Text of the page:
As far as the younger generation goes, that was a big part of the buzz at Cinemacon. The younger audience is just not going to the theaters as much as before. I think it was -15% or so. Chalk that up to economy, smartphones, facebook, netflix, etc.

Are the bigger on the break movies doing much worse than before? Or is it across the board. I recall you play 5-6 movies on the break each year.

BTW, I also think you are one of the best operators in the industry.
Last Edit: 11 Apr 2014 11:50 by rufusjack.
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Does it work to guilt your customers to coming? 11 Apr 2014 13:52 #40788

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There are a number of theaters in Eastern Iowa that charge less than $4/$5 and they have been doing fine. One is the one Bob used to manage which is about 50 miles west of mine. They charge 99 cents apiece and do quite well. I'm not proposing going that far but maybe splitting the difference. I have my booker seeing what the studios would do about it. I'm guessing it would be no big deal but some of them may have an issue, we'll see. We have backed off from opening things on the break but it doesn't seem to have hurt our numbers. It is such a small town (again, no stoplights in the entire county) that after the first week, everyone who wanted to see the show has seen it so opening things on the break (particularly if we own the first run theater in the area, too) seems a little strange to me.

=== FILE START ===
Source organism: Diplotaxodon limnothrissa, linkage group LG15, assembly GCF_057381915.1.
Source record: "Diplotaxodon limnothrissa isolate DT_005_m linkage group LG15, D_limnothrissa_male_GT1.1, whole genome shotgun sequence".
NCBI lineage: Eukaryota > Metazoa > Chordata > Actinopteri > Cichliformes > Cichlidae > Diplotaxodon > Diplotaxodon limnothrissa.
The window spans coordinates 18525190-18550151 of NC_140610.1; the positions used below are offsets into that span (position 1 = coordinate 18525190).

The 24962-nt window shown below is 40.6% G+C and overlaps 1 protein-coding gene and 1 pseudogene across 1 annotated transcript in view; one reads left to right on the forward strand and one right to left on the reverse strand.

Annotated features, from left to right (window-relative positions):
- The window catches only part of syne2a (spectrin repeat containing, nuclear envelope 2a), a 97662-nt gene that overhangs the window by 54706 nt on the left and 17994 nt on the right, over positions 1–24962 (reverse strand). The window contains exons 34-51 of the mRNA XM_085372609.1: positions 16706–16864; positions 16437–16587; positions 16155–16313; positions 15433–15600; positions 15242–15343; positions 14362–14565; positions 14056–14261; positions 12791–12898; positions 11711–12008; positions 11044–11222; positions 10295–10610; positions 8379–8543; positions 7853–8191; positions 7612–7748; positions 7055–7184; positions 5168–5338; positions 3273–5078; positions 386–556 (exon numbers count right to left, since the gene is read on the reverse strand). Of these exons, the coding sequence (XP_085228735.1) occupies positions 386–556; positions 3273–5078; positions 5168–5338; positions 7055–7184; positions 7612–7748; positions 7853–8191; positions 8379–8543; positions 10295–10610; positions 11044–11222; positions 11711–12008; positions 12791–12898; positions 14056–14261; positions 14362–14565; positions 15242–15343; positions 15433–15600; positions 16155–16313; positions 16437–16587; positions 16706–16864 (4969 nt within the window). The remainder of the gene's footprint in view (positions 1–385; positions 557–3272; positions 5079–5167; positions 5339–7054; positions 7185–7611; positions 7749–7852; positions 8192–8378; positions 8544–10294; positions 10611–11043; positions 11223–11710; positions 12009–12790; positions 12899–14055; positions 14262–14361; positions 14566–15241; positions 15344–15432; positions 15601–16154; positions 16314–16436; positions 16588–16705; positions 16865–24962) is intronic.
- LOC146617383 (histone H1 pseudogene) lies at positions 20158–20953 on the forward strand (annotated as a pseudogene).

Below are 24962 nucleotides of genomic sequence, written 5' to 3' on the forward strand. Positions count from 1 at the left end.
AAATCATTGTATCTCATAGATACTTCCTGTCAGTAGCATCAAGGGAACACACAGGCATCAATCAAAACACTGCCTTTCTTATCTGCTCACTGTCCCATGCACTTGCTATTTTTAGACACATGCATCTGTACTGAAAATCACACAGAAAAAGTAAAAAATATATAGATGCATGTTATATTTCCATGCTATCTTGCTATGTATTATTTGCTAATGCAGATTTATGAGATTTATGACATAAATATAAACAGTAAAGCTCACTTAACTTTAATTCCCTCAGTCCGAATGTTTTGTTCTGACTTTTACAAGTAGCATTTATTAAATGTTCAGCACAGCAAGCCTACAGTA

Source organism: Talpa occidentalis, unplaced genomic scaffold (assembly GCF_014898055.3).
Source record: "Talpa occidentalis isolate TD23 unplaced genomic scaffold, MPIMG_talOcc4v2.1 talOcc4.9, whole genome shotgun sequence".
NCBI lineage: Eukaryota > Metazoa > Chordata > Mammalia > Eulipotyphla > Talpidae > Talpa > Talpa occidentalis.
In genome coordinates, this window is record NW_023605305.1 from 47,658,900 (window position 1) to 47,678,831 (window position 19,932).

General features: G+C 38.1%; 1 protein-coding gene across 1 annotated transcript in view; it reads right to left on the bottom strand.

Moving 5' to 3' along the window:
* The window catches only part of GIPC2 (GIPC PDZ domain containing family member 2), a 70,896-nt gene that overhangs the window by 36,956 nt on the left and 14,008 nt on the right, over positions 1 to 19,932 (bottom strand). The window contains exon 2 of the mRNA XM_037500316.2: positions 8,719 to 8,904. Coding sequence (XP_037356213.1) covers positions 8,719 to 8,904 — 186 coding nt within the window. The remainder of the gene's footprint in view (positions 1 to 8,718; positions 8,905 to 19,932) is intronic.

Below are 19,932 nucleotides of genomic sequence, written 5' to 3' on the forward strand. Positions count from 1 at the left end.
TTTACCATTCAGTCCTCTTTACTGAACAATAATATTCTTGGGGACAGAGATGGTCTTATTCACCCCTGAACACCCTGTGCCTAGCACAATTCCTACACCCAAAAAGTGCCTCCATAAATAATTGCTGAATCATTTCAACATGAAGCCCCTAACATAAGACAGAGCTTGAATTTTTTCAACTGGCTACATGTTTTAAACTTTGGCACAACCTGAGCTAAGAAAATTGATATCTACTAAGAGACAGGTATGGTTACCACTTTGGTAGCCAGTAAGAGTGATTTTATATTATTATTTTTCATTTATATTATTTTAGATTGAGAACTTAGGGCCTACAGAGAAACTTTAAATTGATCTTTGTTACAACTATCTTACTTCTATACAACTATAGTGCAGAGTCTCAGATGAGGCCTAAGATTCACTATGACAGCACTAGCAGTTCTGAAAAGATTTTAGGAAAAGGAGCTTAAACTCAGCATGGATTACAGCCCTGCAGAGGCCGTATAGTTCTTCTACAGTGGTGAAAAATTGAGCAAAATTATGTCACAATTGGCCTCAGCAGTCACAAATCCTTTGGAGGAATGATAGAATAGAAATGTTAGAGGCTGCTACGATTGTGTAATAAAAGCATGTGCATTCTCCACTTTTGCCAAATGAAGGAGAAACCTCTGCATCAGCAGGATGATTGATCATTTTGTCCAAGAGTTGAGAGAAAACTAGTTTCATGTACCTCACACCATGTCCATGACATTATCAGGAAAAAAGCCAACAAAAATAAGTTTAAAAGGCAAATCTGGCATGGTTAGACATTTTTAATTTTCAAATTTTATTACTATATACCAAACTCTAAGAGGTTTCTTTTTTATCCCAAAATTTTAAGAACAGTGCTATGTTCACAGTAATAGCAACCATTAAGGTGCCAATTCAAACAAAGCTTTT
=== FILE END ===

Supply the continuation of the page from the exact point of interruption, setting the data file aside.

As far as me being one of the best operators in the industry, I'm flattered you think so but I think it has more to do with luck than skill.

"Better to be lucky than good!"

In any case, we may try a few things to get them not to forget about their hometown theater. For instance, in the lobby of the six screen I'm thinking of adding a poster case that advertises the movie the single screen is playing with the words "Come visit our sister theater" or something to that effect so it'll attract the people who come to the bigger place (at least in theory).
"What a crazy business"
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Does it work to guilt your customers to coming? 11 Apr 2014 13:55 #40789

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We don't do guilt. It's not a winning strategy. Instead, we are very upfront about our schedule and encourage people to see movies elsewhere if we aren't playing it, but also let them know if we plan to bring it in off the break. I had recently posted a fairly long bit on our facebook page about concessions. I didn't try and make it a poor little us post, I laid out the facts about where theaters need to be to stay open as well as thrive. We are on the thriving side of the concessions per cap equation already and have seen a 18% bump in per cap concessions since that post. We don't hide, we education and inform and continue to be rewarded with great crowds.

And I believe truly that if we do our job right, if we provide customer service above and beyond what people would ever expect, we can build a large group of customers who will choose to wait a couple of weeks if they know we will be bringing it in. We actually play most stuff on the break, but we are a four screen so we have to juggle content.